After last week’s gripping Central African hi-jinks, the writers sensibly take a more intimate approach to this closing double bill. Tonight, the political is important only in how it relates to the personal, as word of Laura’s treatment in an expensive private facility leaks out (Michael Laugesen at his detestable worst – and, therefore, best) just as Birgitte publicly addresses the inequities of the Danish healthcare system. The ensuing kerfuffle sees much-cherished principles of gender equality called into question and the teetering coalition take yet another blow.
The strength of this second series has been its refusal to expand its already-extensive and note-perfect cast from last year, instead exploring and exploiting their potential and teasing out hidden depths in the most unlikely characters. It all goes a bit ‘West Wing’ at the end, but ‘Borgen’ has more than earned our indulgence. 2014 can’t come soon enough.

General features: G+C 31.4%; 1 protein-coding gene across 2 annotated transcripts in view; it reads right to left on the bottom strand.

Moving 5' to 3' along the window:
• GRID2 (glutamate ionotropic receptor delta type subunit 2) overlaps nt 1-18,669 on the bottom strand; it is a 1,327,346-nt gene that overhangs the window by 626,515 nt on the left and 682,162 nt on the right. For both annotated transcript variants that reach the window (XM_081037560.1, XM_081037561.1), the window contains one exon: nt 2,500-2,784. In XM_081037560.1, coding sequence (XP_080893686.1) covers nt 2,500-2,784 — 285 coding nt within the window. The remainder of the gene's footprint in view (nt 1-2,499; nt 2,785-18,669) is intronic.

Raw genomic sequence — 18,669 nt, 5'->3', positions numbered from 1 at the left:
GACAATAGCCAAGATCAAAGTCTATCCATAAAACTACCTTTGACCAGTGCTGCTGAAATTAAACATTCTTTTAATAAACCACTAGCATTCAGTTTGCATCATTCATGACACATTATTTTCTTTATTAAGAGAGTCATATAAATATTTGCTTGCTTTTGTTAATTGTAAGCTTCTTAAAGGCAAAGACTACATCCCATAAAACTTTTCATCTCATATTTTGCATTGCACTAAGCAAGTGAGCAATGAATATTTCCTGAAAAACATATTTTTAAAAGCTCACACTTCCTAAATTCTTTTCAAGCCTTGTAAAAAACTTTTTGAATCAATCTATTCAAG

Hands in Pasta
This Hammersmith Italian looks like it could be pretty handy for parents with rugrats in tow – there's a cute and colourful indoor play area right alongside the main dining room. It seems like a good idea. As long as you've got kids, perhaps. The menu reads like this is somewhere taking its Italian food seriously. Dishes range from bruschetta, fritto misto and carpaccio di manzo to sautéed mussels in white wine, tomato sauce, garlic and parsley, handmade daily gnocchi specials and grilled tiger prawns served with a brandy and olive oil dressing. Pizzas also feature. There's a kids menu, too. Expect simple pasta dishes, chicken escalope with fries, pizzas and sausage and mash. Ice cream to finish no doubt proves popular.